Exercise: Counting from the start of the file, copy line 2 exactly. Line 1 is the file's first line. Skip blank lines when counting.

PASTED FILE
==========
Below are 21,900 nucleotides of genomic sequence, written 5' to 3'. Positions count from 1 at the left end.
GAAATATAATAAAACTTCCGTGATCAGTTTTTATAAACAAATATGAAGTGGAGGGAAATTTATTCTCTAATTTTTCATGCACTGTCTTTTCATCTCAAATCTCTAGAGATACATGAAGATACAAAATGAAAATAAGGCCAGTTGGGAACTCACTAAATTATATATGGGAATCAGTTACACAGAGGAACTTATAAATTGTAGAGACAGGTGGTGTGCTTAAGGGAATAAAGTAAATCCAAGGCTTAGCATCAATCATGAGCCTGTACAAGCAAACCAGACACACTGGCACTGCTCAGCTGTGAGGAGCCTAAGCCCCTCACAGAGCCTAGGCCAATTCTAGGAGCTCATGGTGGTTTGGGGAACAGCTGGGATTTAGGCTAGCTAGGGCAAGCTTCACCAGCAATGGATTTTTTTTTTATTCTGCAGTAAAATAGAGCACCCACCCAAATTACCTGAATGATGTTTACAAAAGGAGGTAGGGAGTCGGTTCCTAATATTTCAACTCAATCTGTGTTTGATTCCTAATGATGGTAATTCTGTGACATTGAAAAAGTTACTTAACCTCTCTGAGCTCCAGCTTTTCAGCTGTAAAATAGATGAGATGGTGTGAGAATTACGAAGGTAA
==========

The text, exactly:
GAAATATAATAAAACTTCCGTGATCAGTTTTTATAAACAAATATGAAGTGGAGGGAAATTTATTCTCTAATTTTTCATGCACTGTCTTTTCATCTCAAATCTCTAGAGATACATGAAGATACAAAATGAAAATAAGGCCAGTTGGGAACTCACTAAATTATATATGGGAATCAGTTACACAGAGGAACTTATAAATTGTAGAGACAGGTGGTGTGCTTAAGGGAATAAAGTAAATCCAAGGCTTAGCATCAATCATGAGCCTGTACAAGCAAACCAGACACACTGGCACTGCTCAGCTGTGAGGAGCCTAAGCCCCTCACAGAGCCTAGGCCAATTCTAGGAGCTCATGGTGGTTTGGGGAACAGCTGGGATTTAGGCTAGCTAGGGCAAGCTTCACCAGCAATGGATTTTTTTTTTATTCTGCAGTAAAATAGAGCACCCACCCAAATTACCTGAATGATGTTTACAAAAGGAGGTAGGGAGTCGGTTCCTAATATTTCAACTCAATCTGTGTTTGATTCCTAATGATGGTAATTCTGTGACATTGAAAAAGTTACTTAACCTCTCTGAGCTCCAGCTTTTCAGCTGTAAAATAGATGAGATGGTGTGAGAATTACGAAGGTAA